The customer furrows her brows. “The 40 percent off coupon…it’s wrong. It was supposed to take a lot more off.”

“It is an automated system. It already deducted it from the total price. Plus it does exclude sale items—”

“It’s wrong. Let me calculate it. It should’ve taken off more than $7.40!”

She yanks her phone from her coat pocket and begins computing the price like a NASA engineer. I am forced to stand there awkwardly and watch while she reviews her calculations.

“Oh, I guess it is $7.40. It still doesn’t look right. It should’ve taken more off.”

“Oh. Like I said before, it does it automatically, and the coupon does exclude sale items.”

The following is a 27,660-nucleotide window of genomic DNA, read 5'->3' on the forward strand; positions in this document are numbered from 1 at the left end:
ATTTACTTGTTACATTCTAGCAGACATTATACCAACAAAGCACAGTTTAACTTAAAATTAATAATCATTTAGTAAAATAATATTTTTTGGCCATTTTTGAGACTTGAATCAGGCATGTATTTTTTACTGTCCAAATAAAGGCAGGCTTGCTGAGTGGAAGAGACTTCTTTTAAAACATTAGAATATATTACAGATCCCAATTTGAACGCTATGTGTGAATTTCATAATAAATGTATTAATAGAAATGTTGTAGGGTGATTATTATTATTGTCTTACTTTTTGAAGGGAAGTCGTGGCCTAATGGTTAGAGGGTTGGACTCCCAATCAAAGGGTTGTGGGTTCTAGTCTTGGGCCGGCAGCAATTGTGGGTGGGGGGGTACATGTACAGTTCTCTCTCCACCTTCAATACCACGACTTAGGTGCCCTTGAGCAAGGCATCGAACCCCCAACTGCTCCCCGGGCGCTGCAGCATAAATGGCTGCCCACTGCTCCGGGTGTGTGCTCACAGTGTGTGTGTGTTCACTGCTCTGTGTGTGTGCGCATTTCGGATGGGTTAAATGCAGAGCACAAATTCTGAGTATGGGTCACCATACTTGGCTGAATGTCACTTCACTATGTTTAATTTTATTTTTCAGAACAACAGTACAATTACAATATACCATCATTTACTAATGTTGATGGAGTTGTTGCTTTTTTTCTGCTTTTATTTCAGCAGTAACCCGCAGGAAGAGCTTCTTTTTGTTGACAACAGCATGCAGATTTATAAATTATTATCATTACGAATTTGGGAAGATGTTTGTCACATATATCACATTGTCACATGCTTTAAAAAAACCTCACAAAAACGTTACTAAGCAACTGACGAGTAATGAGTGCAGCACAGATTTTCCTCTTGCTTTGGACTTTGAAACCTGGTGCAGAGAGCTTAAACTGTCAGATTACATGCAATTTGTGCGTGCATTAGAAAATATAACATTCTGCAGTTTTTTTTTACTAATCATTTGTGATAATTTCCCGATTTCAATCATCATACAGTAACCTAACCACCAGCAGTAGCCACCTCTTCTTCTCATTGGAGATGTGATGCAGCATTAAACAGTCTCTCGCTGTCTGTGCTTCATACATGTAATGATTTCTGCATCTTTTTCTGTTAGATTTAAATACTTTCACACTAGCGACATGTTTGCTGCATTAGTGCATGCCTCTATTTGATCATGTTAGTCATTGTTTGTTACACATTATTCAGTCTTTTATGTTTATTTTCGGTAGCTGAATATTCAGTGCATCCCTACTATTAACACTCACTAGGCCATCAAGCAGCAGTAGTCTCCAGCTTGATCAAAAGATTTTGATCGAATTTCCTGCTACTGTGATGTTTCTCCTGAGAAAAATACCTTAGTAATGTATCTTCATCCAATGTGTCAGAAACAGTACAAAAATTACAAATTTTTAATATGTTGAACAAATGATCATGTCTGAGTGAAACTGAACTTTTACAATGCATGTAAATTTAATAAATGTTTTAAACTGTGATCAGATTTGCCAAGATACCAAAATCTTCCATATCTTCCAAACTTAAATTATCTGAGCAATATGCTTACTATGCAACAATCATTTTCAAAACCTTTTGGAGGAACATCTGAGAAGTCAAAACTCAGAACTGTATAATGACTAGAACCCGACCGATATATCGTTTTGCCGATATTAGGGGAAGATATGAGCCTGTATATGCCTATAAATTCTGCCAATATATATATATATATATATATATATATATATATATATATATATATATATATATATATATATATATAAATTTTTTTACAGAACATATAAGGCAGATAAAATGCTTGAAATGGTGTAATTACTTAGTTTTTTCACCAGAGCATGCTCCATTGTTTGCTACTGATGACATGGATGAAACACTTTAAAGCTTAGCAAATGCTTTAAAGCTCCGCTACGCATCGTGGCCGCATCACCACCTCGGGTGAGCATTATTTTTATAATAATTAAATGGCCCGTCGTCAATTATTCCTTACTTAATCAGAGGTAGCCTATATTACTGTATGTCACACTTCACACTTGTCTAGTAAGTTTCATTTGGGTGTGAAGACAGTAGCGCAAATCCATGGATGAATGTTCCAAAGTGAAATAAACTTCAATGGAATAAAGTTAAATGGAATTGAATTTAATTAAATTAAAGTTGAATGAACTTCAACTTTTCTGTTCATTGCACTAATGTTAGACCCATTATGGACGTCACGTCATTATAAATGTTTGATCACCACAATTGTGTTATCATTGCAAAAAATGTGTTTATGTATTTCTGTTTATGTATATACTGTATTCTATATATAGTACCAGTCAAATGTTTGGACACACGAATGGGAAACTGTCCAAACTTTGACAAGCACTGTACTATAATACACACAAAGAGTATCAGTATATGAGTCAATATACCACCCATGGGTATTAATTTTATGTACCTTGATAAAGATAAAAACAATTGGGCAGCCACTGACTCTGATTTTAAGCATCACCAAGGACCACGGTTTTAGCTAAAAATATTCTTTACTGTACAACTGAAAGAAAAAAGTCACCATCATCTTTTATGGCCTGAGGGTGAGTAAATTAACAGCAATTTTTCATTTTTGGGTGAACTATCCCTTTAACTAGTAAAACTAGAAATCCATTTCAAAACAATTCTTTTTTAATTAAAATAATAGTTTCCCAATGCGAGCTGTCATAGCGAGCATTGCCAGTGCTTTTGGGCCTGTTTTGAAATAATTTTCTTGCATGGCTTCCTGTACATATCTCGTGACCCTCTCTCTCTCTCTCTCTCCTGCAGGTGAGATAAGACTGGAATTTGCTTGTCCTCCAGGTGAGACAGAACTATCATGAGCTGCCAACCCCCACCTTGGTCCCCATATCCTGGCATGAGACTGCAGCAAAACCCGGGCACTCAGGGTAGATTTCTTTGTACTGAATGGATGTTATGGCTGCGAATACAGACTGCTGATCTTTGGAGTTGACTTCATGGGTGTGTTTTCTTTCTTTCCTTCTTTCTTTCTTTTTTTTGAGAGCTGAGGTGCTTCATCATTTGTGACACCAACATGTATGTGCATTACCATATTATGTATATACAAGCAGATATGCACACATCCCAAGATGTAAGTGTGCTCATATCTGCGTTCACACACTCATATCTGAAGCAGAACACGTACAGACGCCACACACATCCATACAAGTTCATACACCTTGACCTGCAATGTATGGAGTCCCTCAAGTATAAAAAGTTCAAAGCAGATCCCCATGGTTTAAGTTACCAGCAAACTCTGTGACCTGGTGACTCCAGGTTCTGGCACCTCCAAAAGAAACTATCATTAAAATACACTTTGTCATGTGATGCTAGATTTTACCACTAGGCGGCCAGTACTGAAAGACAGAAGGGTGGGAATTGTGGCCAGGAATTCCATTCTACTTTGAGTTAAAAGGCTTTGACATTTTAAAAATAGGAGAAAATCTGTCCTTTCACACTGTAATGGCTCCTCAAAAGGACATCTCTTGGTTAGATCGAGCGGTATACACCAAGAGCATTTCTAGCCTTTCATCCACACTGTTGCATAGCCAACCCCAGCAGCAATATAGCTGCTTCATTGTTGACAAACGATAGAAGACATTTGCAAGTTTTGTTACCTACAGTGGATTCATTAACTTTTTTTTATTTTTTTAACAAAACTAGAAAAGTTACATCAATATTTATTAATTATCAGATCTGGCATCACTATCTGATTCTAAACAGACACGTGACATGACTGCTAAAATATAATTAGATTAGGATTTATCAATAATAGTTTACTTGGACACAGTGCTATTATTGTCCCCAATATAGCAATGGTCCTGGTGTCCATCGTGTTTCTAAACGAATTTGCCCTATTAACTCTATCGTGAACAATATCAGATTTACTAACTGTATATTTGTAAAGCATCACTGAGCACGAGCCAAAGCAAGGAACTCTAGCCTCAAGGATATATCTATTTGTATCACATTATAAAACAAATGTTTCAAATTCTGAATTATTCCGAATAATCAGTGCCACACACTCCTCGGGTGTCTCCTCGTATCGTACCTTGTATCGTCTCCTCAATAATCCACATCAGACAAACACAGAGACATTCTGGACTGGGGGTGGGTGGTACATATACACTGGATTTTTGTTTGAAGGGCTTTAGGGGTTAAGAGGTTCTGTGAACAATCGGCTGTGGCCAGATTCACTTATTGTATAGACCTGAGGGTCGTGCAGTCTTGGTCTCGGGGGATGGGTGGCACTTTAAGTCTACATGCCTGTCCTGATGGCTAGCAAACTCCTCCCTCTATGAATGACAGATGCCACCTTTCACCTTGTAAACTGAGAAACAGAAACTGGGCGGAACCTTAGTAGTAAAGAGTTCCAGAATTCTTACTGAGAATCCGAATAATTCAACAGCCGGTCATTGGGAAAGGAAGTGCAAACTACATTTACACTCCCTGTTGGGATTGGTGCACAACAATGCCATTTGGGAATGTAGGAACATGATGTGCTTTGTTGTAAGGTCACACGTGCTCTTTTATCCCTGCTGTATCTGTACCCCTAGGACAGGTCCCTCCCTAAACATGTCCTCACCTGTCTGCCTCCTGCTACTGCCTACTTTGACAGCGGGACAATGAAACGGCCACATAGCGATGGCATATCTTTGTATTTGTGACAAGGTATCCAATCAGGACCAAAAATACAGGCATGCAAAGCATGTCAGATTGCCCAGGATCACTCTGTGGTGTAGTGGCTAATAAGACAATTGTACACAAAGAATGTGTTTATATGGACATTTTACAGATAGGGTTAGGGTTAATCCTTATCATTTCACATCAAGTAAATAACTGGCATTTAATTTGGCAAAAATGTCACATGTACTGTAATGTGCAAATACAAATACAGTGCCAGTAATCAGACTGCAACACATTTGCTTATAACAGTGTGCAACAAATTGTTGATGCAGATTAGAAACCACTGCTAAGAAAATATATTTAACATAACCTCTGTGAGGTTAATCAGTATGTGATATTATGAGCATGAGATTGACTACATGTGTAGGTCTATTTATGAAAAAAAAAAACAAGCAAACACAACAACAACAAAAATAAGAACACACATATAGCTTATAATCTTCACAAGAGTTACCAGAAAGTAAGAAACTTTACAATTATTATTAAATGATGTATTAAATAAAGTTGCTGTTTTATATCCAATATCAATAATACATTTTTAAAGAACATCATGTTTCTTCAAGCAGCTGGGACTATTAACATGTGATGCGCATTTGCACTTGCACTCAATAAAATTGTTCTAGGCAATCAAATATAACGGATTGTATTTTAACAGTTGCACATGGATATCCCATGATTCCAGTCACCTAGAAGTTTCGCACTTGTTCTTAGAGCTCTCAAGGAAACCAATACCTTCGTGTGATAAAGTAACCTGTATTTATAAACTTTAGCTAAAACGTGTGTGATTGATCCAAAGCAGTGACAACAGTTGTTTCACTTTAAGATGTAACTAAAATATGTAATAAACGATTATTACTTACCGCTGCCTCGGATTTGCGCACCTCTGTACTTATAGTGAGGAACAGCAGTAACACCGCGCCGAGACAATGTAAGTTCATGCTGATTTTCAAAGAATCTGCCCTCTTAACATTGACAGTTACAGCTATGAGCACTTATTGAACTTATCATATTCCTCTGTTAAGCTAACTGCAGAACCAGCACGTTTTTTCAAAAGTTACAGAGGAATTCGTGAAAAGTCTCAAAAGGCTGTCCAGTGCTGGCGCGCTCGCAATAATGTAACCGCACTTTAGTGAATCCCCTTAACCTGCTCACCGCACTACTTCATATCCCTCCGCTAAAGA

The customer sighs and pops her credit card into the chip reader.

A scroll of receipt paper shoots out.

“Ooo, look! You got ExtraBucks!” I say in fake excitement.

“I know,” she replies before ripping the receipt from my hand and tearing the ExtraBucks off. “I have another transaction.”

Behind the lady, five pairs of eyes stare hard at me.

I pinch my headset to page one of my coworkers.

“Uh, Amber, I need backup,” I say monotonously.

The customer drops a few cases of Boost onto the counter. I start to scan the drinks.

“No. No. The prices are showing up wrong. It is supposed to be $6.99, not $11.99,” the customer barks at me.

I sigh. “Okay. Let me quickly verify the price.”

I slap the price verify button and, of course, the drinks still show up as $11.99.

“Sadly, it is still $11.99,” I reluctantly announce.

“No. That is not right!”

“I just verified it. It is saying that it is $11.99.” I swing the flat register screen towards her.

“Well, that is not what the sign said.”

I quickly begin to fumble around the register looking for a flyer to no avail.